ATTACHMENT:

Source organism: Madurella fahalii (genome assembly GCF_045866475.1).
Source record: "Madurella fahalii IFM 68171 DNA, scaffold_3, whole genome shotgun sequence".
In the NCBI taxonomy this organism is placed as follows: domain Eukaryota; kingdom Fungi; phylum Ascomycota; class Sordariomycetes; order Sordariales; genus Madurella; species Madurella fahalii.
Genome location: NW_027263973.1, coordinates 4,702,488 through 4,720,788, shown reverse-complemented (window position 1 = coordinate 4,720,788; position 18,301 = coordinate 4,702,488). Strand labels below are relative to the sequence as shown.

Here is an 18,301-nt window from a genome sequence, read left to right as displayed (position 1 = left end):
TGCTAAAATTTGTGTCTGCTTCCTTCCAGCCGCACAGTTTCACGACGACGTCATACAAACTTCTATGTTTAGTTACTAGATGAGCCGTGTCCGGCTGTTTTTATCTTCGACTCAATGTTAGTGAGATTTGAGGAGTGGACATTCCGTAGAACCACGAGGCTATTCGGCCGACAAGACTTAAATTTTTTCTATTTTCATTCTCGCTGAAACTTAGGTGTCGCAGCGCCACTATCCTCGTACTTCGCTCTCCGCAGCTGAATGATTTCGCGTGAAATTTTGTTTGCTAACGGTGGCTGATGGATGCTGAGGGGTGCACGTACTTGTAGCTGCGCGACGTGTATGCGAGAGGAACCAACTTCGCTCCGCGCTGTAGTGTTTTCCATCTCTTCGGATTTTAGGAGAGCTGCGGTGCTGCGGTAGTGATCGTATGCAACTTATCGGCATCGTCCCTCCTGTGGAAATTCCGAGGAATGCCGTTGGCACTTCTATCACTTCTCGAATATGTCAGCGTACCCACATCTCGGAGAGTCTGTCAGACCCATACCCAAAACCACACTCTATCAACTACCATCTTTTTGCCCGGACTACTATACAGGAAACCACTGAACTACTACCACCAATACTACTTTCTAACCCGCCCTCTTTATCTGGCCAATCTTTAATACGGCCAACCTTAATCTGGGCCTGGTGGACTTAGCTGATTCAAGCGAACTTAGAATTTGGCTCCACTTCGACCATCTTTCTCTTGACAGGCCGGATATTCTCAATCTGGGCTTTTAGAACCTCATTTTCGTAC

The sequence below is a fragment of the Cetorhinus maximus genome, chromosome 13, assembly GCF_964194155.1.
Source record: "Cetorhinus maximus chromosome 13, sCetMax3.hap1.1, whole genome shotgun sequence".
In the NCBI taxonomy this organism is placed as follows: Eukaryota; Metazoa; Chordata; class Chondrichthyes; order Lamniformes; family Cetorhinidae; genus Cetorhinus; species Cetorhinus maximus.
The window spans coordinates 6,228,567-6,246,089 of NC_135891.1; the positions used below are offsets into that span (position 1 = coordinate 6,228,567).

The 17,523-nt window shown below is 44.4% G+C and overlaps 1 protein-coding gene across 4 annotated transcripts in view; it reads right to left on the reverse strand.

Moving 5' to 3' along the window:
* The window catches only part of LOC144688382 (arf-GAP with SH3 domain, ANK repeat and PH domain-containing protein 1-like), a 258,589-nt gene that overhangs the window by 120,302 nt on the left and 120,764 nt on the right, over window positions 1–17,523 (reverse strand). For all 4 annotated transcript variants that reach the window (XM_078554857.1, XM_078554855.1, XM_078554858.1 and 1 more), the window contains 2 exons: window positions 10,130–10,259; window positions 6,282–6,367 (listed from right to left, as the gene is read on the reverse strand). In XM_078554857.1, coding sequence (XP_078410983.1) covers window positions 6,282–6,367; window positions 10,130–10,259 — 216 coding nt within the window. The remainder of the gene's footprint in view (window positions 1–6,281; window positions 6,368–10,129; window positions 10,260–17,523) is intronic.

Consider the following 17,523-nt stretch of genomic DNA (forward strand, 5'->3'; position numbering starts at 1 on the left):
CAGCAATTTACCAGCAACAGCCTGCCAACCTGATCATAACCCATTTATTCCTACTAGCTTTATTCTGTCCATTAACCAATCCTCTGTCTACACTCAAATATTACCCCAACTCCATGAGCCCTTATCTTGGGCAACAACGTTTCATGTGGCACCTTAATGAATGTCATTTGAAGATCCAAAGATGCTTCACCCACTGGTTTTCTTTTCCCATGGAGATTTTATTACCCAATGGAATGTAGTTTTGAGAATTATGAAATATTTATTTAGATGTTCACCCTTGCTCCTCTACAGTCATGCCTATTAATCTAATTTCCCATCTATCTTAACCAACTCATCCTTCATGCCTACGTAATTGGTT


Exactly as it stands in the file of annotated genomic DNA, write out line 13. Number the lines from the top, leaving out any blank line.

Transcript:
* The window catches only part of LOC144688382 (arf-GAP with SH3 domain, ANK repeat and PH domain-containing protein 1-like), a 258,589-nt gene that overhangs the window by 120,302 nt on the left and 120,764 nt on the right, over window positions 1–17,523 (reverse strand). For all 4 annotated transcript variants that reach the window (XM_078554857.1, XM_078554855.1, XM_078554858.1 and 1 more), the window contains 2 exons: window positions 10,130–10,259; window positions 6,282–6,367 (listed from right to left, as the gene is read on the reverse strand). In XM_078554857.1, coding sequence (XP_078410983.1) covers window positions 6,282–6,367; window positions 10,130–10,259 — 216 coding nt within the window. The remainder of the gene's footprint in view (window positions 1–6,281; window positions 6,368–10,129; window positions 10,260–17,523) is intronic.